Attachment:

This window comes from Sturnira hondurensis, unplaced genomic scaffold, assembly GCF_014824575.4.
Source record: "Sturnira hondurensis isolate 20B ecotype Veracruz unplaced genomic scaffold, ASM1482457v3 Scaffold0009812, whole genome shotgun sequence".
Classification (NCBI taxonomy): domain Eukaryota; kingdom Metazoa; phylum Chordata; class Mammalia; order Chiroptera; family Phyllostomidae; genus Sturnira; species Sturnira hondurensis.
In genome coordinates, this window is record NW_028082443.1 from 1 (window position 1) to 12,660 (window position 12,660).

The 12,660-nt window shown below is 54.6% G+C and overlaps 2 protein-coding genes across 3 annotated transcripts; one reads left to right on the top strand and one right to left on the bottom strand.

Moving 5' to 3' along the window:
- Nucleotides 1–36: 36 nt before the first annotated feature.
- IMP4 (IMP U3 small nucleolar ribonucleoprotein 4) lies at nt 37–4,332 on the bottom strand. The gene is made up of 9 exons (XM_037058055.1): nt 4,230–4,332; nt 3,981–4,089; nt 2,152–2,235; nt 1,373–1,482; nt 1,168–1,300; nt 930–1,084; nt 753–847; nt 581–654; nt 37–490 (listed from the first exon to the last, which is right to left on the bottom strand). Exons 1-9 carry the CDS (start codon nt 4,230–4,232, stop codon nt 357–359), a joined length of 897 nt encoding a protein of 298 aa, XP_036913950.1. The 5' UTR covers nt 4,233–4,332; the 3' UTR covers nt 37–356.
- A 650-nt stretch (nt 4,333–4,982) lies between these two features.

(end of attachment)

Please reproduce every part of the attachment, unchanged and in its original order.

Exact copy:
This window comes from Sturnira hondurensis, unplaced genomic scaffold, assembly GCF_014824575.4.
Source record: "Sturnira hondurensis isolate 20B ecotype Veracruz unplaced genomic scaffold, ASM1482457v3 Scaffold0009812, whole genome shotgun sequence".
Classification (NCBI taxonomy): domain Eukaryota; kingdom Metazoa; phylum Chordata; class Mammalia; order Chiroptera; family Phyllostomidae; genus Sturnira; species Sturnira hondurensis.
In genome coordinates, this window is record NW_028082443.1 from 1 (window position 1) to 12,660 (window position 12,660).

The 12,660-nt window shown below is 54.6% G+C and overlaps 2 protein-coding genes across 3 annotated transcripts; one reads left to right on the top strand and one right to left on the bottom strand.

Moving 5' to 3' along the window:
- Nucleotides 1–36: 36 nt before the first annotated feature.
- IMP4 (IMP U3 small nucleolar ribonucleoprotein 4) lies at nt 37–4,332 on the bottom strand. The gene is made up of 9 exons (XM_037058055.1): nt 4,230–4,332; nt 3,981–4,089; nt 2,152–2,235; nt 1,373–1,482; nt 1,168–1,300; nt 930–1,084; nt 753–847; nt 581–654; nt 37–490 (listed from the first exon to the last, which is right to left on the bottom strand). Exons 1-9 carry the CDS (start codon nt 4,230–4,232, stop codon nt 357–359), a joined length of 897 nt encoding a protein of 298 aa, XP_036913950.1. The 5' UTR covers nt 4,233–4,332; the 3' UTR covers nt 37–356.
- A 650-nt stretch (nt 4,333–4,982) lies between these two features.